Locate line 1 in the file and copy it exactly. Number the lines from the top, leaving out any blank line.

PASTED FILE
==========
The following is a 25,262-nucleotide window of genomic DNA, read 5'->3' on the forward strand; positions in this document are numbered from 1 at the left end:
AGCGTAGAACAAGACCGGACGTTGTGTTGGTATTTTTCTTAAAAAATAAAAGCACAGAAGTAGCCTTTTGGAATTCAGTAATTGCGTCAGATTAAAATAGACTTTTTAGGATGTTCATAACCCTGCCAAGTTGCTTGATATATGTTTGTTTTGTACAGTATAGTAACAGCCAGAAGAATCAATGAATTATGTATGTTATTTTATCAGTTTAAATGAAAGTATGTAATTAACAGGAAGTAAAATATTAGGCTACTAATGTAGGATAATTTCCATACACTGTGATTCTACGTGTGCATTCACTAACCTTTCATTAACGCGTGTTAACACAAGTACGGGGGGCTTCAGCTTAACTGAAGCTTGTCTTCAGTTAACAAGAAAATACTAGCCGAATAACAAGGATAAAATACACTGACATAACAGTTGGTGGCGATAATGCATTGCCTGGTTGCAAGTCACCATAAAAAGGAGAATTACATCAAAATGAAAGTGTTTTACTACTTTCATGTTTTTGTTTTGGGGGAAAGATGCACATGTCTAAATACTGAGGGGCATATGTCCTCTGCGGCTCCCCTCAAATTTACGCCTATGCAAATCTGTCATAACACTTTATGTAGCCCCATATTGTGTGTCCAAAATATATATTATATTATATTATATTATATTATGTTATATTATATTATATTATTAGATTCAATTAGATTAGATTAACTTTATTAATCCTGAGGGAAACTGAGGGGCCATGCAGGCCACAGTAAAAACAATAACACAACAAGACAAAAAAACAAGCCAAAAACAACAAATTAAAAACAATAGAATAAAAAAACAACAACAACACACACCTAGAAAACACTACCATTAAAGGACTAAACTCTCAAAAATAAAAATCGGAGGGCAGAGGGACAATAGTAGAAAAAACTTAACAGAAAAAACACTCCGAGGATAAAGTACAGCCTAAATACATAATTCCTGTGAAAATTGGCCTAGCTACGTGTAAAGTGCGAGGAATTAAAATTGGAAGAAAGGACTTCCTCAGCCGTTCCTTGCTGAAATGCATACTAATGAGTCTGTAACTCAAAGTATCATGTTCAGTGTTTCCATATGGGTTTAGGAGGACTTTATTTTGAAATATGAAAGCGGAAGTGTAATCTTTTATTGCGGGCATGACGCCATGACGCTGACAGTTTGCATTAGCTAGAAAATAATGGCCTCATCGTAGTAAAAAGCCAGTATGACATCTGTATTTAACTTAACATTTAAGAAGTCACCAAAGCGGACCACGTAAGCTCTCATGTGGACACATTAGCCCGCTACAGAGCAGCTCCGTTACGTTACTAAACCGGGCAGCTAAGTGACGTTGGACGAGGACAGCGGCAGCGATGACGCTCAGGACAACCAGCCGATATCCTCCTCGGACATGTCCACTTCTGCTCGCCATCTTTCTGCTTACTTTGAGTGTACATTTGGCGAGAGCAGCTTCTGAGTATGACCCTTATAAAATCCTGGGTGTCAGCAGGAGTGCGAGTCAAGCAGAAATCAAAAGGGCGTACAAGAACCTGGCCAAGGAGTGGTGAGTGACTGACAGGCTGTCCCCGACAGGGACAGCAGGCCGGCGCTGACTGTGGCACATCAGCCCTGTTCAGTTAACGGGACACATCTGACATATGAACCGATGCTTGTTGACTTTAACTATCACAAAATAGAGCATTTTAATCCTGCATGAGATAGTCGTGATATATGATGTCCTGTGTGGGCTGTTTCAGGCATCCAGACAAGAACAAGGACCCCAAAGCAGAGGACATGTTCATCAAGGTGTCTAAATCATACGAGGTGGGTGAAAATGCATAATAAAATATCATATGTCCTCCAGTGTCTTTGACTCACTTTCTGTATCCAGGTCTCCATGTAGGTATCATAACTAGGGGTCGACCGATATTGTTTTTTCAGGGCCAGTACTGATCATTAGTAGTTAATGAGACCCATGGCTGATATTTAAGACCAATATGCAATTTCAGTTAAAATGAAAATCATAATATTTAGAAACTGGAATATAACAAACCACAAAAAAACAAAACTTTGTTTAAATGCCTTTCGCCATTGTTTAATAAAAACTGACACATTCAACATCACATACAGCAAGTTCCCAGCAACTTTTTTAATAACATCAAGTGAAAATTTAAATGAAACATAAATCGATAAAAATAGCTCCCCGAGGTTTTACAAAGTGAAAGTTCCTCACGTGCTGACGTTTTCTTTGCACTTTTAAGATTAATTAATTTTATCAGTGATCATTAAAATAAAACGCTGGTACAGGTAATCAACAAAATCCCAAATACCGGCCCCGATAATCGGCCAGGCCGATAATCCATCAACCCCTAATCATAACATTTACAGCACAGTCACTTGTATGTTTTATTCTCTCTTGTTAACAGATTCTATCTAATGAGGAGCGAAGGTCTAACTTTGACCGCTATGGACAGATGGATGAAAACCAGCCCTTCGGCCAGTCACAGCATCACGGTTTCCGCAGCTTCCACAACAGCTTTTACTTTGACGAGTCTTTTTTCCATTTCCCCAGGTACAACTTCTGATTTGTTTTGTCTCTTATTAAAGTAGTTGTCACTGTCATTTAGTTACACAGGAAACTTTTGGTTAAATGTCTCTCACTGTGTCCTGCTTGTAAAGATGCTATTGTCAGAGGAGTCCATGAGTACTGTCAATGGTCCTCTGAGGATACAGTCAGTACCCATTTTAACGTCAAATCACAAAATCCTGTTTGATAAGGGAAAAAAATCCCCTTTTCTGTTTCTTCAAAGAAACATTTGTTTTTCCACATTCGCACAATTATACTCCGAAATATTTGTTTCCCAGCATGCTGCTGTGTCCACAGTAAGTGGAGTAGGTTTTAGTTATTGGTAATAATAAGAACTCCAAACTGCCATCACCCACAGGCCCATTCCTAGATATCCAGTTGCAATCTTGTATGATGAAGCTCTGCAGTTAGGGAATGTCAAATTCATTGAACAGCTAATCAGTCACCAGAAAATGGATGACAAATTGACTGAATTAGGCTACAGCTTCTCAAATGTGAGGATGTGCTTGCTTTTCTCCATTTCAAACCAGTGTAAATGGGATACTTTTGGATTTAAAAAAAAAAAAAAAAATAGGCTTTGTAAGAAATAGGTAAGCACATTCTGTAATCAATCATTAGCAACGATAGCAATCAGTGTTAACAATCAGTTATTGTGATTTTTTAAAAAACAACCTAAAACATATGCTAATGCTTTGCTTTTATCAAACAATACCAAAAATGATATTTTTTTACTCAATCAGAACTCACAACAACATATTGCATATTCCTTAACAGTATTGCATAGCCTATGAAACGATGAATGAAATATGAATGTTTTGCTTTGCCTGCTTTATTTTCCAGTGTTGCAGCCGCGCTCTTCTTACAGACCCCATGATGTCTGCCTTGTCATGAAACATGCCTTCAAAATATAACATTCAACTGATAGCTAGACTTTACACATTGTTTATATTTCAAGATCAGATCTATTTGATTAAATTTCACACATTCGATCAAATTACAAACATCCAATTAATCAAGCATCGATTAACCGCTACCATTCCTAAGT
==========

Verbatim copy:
The following is a 25,262-nucleotide window of genomic DNA, read 5'->3' on the forward strand; positions in this document are numbered from 1 at the left end: